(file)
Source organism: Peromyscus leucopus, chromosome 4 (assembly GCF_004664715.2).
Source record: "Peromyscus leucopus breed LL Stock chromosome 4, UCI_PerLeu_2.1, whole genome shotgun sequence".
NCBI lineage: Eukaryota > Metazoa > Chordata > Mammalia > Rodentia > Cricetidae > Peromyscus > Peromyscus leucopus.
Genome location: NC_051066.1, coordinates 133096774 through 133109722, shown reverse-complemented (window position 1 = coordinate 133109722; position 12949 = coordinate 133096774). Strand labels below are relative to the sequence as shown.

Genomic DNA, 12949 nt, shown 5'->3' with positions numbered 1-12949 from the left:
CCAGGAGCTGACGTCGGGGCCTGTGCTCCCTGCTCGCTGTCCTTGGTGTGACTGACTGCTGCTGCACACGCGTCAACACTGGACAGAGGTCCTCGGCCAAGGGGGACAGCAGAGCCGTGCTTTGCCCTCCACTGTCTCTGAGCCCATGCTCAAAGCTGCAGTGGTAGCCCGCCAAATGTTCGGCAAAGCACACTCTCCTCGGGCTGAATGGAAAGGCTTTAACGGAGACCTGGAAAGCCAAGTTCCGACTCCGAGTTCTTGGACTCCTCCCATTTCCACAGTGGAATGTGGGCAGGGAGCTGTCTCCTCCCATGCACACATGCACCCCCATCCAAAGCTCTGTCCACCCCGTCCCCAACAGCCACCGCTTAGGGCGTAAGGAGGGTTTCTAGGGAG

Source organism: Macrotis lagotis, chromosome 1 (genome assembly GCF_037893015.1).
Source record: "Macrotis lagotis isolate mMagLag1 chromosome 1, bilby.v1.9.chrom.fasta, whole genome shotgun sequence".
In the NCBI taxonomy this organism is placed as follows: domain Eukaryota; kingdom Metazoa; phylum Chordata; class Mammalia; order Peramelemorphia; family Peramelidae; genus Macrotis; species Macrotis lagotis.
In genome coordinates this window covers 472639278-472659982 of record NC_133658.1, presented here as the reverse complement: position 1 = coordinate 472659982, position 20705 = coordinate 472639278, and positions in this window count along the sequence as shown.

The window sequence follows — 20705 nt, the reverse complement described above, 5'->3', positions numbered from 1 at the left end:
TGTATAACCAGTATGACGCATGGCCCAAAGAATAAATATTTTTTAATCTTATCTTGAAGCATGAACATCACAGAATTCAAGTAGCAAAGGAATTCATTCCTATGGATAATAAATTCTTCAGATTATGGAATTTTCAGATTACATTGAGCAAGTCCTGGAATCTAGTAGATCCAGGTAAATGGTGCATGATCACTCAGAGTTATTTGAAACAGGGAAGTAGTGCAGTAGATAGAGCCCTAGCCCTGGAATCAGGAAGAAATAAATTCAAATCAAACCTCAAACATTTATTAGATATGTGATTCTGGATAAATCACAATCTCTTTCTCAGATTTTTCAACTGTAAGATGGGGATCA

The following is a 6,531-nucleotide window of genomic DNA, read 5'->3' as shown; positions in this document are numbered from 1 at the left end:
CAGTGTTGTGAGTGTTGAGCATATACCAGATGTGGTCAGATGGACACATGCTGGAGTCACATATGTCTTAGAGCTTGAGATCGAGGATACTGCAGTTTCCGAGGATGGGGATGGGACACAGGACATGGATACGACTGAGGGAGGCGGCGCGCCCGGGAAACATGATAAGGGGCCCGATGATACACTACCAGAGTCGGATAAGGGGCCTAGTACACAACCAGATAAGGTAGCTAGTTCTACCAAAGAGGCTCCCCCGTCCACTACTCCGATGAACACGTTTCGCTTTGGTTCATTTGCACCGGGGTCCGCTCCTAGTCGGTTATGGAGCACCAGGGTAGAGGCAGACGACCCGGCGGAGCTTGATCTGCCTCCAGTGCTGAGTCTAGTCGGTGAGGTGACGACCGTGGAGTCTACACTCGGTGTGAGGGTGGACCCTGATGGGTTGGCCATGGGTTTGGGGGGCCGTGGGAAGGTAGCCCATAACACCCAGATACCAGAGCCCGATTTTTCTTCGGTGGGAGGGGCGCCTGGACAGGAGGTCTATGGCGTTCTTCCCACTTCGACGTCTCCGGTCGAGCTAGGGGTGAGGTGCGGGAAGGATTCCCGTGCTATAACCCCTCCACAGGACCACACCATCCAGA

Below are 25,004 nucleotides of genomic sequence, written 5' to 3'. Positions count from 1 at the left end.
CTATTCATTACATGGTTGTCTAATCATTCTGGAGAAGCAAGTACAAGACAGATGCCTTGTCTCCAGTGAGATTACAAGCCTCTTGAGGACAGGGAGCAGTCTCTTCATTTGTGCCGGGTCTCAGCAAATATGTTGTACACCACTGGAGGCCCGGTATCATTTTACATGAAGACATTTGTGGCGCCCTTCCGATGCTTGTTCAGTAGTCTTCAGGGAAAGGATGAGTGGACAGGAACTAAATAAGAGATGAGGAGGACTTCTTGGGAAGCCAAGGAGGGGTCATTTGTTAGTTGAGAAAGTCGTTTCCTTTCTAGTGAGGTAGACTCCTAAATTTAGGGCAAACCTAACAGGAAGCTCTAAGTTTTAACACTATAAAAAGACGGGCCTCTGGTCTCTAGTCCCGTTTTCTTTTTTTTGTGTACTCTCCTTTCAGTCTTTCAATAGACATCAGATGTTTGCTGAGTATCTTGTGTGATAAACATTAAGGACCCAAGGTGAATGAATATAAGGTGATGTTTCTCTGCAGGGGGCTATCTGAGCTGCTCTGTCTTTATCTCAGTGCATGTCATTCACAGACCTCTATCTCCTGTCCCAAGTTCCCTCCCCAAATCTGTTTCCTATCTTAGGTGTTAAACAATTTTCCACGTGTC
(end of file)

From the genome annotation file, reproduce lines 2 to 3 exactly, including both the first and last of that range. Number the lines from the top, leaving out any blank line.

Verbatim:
Source record: "Peromyscus leucopus breed LL Stock chromosome 4, UCI_PerLeu_2.1, whole genome shotgun sequence".
NCBI lineage: Eukaryota > Metazoa > Chordata > Mammalia > Rodentia > Cricetidae > Peromyscus > Peromyscus leucopus.